Don Mee Choi
Don Mee Choi is a poet and translator who has received a Whiting Award and Lucien Stryk Translation Prize. She is a recipient of translation grants from Daesan Foundation and Literature Translation Institute of Korea, where she was born. Choi also translates for the International Women’s Network Against Militarism (IWNAM). She is an advisory editor for Action Books: Korean Literature Series. Choi lives in Seattle and teaches Adult Basic Education at Renton Technical College’s community-partnership site in Downtown Seattle.
Untitled [1950 June 27]
1950 June 27: my father heard the sound of the engine of a North Korean fighter plane, Yak-9. Foremostly and therefore barely consequently in the highest manner, he followed the sound, running towards the city hall. After all it was hardly war. Yak-9, made in Russia, flew over the plaza of the city hall. Then in the most lowly predictably ethically unsound manner from the point of view of everything that is big and beautiful, the sound of the machine gun. He missed the chance to capture the Yak-9 with his camera. That late afternoon the yet-to-be nation’s newspapers were in print, but no photos of the war appeared in any of them. After all it was hardly war, the hardliest of wars, neverthelessly Yak. And it turns out that one thing is better than another. Hence still going forward, napalm again. Always moving up to Choson Reservoir. Always another hill, for in no circumstance can man be comfortable without art. Why that is so has nothing to do with the big problem—what to do with the orphan kids. And always the poor hungry kids. Now look at this and look at it and look at it. This is what the Republic of Korea is fighting for—miles and miles and miles of order words that are given in our society. Merry Christmas, Joe! Phosphorous and flamethrowers. Fire them up!—burn them!—cook them! Beauty is pleasure regarded as the quality of a thing from the point of view of everything that is big and beautiful in the highest manner possible and why that is so has nothing to do with hills and more hills, rivers and more rivers, and rice paddies and more rice paddies. How cold does it get in Korea? Brass monkey cold.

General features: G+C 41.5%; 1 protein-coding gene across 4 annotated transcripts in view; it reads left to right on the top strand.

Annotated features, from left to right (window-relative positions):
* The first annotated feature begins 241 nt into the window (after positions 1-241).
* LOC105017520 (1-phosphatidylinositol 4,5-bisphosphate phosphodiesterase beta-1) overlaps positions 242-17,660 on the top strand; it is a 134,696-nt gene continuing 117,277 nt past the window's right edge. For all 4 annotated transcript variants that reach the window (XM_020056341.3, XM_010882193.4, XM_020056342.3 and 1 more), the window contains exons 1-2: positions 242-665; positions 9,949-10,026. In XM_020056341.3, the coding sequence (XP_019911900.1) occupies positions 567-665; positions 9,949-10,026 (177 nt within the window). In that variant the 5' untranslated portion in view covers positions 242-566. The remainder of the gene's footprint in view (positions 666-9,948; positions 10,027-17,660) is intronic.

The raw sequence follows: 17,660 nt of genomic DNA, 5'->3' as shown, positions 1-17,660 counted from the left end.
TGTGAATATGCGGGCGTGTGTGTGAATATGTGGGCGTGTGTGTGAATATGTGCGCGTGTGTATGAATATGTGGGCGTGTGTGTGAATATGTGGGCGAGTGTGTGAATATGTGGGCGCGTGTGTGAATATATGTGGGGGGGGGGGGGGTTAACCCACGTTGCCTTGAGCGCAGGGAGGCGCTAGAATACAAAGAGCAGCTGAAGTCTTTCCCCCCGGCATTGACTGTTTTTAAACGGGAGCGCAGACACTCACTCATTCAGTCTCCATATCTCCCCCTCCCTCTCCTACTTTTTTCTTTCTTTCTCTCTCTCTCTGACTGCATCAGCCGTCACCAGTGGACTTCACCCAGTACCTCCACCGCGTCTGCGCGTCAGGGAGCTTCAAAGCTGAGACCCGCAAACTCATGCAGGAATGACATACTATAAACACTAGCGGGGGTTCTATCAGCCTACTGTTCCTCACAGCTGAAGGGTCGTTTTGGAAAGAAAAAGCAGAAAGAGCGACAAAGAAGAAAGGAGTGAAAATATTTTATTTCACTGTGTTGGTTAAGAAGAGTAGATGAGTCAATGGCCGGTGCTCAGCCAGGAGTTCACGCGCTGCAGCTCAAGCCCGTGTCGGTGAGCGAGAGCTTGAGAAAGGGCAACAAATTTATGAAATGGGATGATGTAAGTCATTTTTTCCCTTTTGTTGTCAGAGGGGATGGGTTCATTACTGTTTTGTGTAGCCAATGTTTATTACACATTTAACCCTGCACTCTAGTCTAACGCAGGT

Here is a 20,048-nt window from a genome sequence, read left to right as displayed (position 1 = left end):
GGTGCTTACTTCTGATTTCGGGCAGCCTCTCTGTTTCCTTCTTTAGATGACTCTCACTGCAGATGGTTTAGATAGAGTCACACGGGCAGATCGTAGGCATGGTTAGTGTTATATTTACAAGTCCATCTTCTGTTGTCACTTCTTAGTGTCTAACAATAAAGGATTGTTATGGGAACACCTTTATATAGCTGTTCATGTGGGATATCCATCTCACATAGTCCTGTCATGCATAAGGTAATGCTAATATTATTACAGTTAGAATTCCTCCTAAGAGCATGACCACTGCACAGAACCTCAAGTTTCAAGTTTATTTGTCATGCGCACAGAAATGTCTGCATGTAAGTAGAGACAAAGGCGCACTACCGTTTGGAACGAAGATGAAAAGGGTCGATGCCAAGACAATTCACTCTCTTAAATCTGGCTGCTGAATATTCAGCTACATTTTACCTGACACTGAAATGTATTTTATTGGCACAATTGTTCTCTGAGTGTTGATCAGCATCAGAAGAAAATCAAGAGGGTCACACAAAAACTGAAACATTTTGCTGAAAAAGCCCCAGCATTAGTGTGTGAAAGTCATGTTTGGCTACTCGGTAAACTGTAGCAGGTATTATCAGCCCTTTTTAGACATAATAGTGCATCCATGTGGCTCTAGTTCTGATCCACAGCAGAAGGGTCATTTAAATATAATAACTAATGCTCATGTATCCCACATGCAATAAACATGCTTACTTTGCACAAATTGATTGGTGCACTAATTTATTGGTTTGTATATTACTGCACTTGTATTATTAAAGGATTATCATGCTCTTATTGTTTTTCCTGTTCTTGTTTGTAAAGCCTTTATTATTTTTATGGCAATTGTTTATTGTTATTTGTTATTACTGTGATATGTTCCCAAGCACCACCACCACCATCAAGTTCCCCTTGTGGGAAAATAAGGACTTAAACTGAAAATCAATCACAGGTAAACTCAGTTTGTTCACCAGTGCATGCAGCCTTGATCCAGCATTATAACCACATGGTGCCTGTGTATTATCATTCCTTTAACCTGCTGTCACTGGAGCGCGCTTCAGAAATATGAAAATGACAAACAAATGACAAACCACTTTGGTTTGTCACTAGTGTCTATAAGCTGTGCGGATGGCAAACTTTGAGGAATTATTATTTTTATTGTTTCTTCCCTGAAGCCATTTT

- Poet’s website.
- Review of Hardly War by Kathleen Rooney. The New York Times. 22 April 2016.
- “An Expelled Tongue: Translating Kim Hyesoon.” The Margins. 16 June 2015.
Seminar with Craig Santos-Perez | October 4, 2016
Reading with Craig Santos-Perez | October 4, 2016